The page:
GRAND RAPIDS, Mich. – When a hockey season comes to an end as suddenly as Niagara University’s did Friday night, it’s difficult to turn that competitive engine off and begin thinking about next year.
The Purple Eagles would prefer to have been playing for a spot in the Frozen Four Saturday against Yale instead of thinking about what could have been following their 2-1 loss to North Dakota in the first round of the NCAA Tournament.
But there are no mulligans in competitive sports. While Niagara’s memorable season ended sooner than it would have preferred, it’s important to remember this edition of the Purple Eagles fashioned one of the best seasons Monteagle Ridge has ever seen from the program in its 17 years.
The Purple Eagles were ranked a school record 18 weeks in the national poll. They won 23 games, the second-most in a single-season by the team trailing only the 30 won by the 1999-2000 team.
Junior goaltender Carsen Chubak became a national story after posting four shutouts during a five-game stretch earlier this season, earned Atlantic Hockey Player of the Year honors and is a finalist for the Hobey Baker Award. Senior Marc Zanette earned conference defensive player of the year.
Let’s not forget, Niagara won the Atlantic Hockey regular-season title and became the first member of the league to not only earn an at-large bid to the tournament but also receive a No. 3 seed – a major accomplishment. That enabled them, along with conference tournament champion Canisius College, to put Division I college hockey in the spotlight in a way it’s never been before in Western New York.
“We’re a bit disappointed with the outcome,” senior assistant captain Giancarlo Iuorio said. “We had the lead going into the third but I’m proud of every single one of these guys. We battled hard and it was a good year.”
Said Niagara coach Dave Burkholder, who earned Atlantic Hockey Coach of the Year honors: “It’s one of the best seasons we’ve gone through as a program and obviously very proud of the team’s accomplishments. To be nationally ranked for almost the entire season, that’s an unreal accomplishment. Add to that the regular-season title and all the accolades that the guys won, it was a fun ride.”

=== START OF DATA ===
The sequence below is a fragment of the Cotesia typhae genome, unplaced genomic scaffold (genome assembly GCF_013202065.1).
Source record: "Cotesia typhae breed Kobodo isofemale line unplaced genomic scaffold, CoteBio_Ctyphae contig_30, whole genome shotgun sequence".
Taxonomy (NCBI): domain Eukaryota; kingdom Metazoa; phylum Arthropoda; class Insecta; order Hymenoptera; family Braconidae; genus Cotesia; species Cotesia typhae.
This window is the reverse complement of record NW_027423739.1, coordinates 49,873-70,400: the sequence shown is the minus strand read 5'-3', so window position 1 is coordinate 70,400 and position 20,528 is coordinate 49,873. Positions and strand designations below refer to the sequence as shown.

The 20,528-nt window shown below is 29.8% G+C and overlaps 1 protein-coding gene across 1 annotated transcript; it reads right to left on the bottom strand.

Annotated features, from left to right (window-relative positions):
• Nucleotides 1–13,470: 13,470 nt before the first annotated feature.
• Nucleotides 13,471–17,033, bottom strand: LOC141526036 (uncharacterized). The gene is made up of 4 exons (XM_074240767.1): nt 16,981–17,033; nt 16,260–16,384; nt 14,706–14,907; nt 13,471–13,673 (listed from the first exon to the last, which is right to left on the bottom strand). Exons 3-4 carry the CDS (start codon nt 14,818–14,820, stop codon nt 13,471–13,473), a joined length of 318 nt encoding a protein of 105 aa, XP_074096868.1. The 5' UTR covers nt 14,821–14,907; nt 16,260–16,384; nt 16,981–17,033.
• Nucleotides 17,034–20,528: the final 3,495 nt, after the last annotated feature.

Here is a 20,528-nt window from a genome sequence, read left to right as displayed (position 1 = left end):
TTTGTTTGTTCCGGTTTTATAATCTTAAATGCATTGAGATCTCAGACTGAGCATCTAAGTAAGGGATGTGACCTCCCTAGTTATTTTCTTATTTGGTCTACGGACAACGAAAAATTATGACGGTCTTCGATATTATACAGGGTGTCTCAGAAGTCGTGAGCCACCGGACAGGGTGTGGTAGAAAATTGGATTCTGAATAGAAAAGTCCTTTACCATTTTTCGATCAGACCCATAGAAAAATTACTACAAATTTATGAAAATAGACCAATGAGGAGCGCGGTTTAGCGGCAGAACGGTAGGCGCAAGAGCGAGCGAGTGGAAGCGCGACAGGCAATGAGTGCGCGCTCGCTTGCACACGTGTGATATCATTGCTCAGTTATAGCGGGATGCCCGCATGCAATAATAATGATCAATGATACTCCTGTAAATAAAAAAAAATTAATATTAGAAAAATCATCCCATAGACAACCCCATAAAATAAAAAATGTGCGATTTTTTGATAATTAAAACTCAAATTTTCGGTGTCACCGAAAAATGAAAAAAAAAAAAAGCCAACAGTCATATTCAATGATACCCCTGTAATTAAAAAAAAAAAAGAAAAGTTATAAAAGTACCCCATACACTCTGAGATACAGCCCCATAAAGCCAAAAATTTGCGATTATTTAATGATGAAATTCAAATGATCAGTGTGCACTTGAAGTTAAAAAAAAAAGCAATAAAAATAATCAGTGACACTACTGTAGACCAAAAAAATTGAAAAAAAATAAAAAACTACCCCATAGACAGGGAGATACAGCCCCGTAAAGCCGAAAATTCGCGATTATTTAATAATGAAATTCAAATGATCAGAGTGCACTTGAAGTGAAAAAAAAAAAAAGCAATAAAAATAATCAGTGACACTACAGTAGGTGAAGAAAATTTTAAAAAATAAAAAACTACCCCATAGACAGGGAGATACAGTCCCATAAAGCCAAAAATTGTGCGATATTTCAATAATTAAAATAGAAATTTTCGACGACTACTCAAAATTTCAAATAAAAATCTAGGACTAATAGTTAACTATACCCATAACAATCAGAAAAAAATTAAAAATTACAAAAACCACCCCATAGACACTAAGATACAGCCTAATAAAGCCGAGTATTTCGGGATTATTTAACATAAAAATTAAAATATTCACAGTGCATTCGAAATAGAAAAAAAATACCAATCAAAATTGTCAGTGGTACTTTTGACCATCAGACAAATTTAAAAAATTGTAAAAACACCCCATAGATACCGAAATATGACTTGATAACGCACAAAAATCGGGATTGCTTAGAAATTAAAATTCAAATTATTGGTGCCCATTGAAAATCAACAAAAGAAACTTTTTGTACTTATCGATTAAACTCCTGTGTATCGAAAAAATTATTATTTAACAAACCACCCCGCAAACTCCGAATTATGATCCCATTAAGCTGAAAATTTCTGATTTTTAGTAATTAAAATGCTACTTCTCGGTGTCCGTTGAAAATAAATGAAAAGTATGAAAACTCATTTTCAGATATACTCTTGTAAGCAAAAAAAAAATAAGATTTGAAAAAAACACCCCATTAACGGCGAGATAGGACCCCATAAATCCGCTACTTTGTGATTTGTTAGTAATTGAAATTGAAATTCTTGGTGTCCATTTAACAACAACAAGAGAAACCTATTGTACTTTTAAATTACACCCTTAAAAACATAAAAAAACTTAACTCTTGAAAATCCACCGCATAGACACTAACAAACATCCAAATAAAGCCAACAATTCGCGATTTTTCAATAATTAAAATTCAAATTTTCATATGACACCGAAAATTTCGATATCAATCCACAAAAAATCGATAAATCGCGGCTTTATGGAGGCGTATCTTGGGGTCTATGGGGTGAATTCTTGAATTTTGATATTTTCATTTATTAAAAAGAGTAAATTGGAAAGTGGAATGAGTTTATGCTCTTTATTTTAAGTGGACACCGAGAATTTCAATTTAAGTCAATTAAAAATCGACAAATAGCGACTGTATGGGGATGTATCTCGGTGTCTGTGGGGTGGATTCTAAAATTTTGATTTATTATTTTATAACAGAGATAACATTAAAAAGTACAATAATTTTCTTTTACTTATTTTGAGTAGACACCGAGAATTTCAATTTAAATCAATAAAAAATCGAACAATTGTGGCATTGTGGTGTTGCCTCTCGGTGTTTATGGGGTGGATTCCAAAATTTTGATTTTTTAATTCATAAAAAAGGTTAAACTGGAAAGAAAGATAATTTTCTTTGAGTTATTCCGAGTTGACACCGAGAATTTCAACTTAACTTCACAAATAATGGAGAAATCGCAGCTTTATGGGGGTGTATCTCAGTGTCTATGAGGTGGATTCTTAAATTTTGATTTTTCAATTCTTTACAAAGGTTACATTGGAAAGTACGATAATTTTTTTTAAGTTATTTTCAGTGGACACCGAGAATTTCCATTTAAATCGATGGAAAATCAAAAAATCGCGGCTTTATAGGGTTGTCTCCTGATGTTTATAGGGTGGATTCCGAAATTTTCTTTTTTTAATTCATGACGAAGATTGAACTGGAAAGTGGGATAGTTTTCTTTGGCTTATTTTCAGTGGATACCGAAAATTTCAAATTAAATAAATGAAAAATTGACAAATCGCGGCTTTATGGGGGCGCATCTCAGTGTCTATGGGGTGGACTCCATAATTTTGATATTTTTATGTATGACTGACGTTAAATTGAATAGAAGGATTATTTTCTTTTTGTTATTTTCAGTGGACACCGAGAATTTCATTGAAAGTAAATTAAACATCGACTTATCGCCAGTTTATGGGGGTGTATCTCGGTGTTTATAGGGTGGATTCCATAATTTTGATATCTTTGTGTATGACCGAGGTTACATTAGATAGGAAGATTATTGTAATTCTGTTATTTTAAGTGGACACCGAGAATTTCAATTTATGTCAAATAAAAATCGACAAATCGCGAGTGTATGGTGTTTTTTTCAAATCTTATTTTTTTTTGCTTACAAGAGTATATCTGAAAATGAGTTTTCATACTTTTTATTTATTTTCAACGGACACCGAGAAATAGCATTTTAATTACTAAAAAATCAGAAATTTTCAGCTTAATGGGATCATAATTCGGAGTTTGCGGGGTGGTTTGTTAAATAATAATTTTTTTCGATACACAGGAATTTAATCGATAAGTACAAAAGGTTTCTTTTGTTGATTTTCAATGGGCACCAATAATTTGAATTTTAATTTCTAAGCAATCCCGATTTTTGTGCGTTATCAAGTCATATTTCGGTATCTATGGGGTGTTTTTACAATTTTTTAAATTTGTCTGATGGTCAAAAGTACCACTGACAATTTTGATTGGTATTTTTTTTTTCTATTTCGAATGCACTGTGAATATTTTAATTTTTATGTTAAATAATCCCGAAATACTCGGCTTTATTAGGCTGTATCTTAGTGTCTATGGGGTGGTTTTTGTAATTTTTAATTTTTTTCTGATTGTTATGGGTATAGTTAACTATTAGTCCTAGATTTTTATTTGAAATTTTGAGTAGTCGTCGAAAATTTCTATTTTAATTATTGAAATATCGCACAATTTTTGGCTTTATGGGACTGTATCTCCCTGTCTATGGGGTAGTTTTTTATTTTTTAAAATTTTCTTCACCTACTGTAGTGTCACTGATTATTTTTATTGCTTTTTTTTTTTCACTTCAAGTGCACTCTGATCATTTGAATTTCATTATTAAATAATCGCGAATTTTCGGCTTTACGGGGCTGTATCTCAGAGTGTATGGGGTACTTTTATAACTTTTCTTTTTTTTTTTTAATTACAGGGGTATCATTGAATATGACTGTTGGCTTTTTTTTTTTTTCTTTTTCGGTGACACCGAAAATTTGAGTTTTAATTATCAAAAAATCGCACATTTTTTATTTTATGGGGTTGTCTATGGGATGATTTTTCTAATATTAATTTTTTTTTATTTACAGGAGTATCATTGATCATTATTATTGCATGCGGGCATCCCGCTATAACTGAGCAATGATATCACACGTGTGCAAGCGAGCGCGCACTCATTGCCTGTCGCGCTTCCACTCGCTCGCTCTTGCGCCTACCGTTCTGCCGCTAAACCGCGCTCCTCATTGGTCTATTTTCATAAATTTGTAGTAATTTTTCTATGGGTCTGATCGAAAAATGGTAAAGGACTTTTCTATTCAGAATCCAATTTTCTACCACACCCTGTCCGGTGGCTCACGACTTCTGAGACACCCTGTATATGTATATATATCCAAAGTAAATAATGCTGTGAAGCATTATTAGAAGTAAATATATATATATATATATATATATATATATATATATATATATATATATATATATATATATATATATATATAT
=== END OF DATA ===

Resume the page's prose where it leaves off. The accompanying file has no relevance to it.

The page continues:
Are the pieces in place for Niagara to do something it hasn’t ever done: Make back-to-back NCAA Tournament appearances?
The potential is there, although the odds of a return increase big time if Chubak returns for his senior season and doesn’t bolt for the pros.
NHL scouts regularly attended Niagara games this season just so they could keep tabs on Chubak, whose six shutouts lead the nation while his .939 save percentage ranks fourth.
Burkholder said he hasn’t discussed the situation with Chubak.
“I didn’t want to distract him and I’m sure he didn’t want to be distracted but that’s part of college hockey,” Burkholder said. “It just seems this time of year every day someone is leaving early. … We’ll probably talk to Carsen after the weekend and see what’s happening.”
Niagara’s immediate concern is bidding its six seniors farewell. Iuorio and Zanette ranked second and third in team scoring, while Jeff Hannan, Dan Weiss, Jason Beattie and C.J. Chartrain were the unsung heroes who did the little things every team needs.
Burkholder almost got a little bit choked up discussing the importance of Hannan, Beattie and Weiss.
“Those three guys are passionate, finish their checks, block shots, all the intangibles of your unsung hero-type players who don’t hit the newspapers, but you’re not a successful team without those guys,” Burkholder said. “They gave their heart and soul to this program and they live their lives properly on and off the ice. All six of them will graduate on time. In fact, Jason Beattie is going to leave in May with his Masters Degree on top of his bachelor’s. Phenomenal group of people and fine young gentlemen in all sense of the word, it’s been an honor to be able to coach those guys.”
Saying good-bye is tough, but the Purple Eagles suited up six freshmen Friday night – including five who played at least 21 games. They received a taste and Burkholder believes Niagara’s well-stocked to make a run at the program’s fifth NCAA bid.
“Obviously we want to continue this,” he said. “Once you experience being in the national spotlight weekly with the poll, I think that sparked our team and our players.”
In Saturday’s West Regional final in Grand Rapids, Jesse Root scored with 4:56 remaining as Yale beat North Dakota, 4-1, to give the Bulldogs their first trip to the Frozen Four. Anthony Day (St. Francis) had two assists for Yale.